How is it that a movie that centers on a 13 year old boy having sex with his teacher can be made into a comedy? Yes, there are 13 year old boys that fantasize about having a relationship with that “hot” teacher they had in middle/high school, but in this society it’s called statutory rape. And the idea of making a movie about such a relationship, and one that results in the birth of a child into an Adam Sandler comedy movie should make you cringe. But what should make you cringe even more is that it can actually be funny in some aspects.
Directed by Sean Anders, the story centers on Donny (Adam Sandler). While he is still in his young teens, Donny has a relationship with his teacher Mary McGarricle (Eva Amurri Martino, and in later years Susan Sarandon). The relationship seems purely sexual as the two of them seem to have sex as much as they can and as often as they can. When caught, Mary is sentenced to 30 years in jail, even though she is pregnant. The custody of their unborn child will go to Donny once he turns 18. And Donny raises his son as a single father until his son Todd (Andy Sanberg) turned 18.
It seems as though once Todd turned 18, he disappeared from Donny’s life and reinvented himself. Donny on the other hand is still the childish drunk that he’s always been and now he’s in trouble with the IRS and is set to go to jail for 3 years unless he can come up with $40,000. He learns that his son is getting married to a woman named Jamie (Leighton Meester) this weekend and works out a deal with a sleazy television host to film a reunion between him, his son, and his son’s mother at her jail. So, he unexpectedly shows up in Todd’s life and desperately tries to reconnect with his son.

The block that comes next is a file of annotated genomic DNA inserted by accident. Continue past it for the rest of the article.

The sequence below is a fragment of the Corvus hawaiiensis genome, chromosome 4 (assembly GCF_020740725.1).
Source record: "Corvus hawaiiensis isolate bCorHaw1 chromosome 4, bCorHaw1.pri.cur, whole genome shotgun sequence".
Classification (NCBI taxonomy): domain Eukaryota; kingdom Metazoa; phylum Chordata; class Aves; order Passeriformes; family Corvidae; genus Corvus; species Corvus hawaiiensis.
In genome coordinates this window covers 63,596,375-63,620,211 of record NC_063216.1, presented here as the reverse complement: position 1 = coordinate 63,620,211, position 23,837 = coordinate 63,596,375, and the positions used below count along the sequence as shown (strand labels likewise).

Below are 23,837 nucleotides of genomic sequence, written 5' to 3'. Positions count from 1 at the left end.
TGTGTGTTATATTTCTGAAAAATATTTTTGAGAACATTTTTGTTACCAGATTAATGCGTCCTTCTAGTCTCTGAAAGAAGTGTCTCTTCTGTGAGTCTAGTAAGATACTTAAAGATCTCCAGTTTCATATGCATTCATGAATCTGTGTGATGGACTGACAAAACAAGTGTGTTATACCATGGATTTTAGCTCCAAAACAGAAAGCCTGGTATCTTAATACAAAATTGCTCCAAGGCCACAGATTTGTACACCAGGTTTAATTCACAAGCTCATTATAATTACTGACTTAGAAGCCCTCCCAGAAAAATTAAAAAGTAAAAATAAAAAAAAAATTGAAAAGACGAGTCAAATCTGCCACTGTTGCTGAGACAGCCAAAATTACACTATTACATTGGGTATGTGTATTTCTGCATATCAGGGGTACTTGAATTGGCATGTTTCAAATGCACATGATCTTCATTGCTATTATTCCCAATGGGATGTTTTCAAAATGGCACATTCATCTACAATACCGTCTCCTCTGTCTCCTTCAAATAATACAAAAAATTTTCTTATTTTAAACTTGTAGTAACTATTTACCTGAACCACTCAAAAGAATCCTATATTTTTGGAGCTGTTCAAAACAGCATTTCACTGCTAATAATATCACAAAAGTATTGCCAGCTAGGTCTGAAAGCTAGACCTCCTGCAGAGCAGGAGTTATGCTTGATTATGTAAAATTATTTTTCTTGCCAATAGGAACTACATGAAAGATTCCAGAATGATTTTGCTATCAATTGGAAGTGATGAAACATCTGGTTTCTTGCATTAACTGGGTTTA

It seems as though Adam Sandler has lost a bit of his creativity as of late. With last year’s dud, and this year’s film it’s not looking too good for Sandler.
There are parts of this film that will make you laugh. Some will even make you laugh pretty hard. But what’s sad about this film is that you’ll find yourself hating yourself every time you find yourself laughing at this film. It’s because of the film’s poor taste in the subject matter. On top of statutory rape there are even worse subjects that are explored on film in this movie. It’s gross, uncalled for, and simply not funny.
I like Leighton Meester as an actress. But for reasons I won’t say in this review, I found myself greatly disgusted by her choice of roles in this character. The movie may have some comedy, but there are lines that need to be drawn and followed at some points.
There’s no way this movie would have been made if the main character were a woman and she was 13 having sex with her much older male teacher. So why it’s acceptable that a young boy can do so on screen is deeply disturbing in this day and age. You may laugh, but keep in mind it’s deeply disturbing that we’re all laughing in the first place.
FINAL GRADE: D
Reel Film News Movie Review by Bill Ayres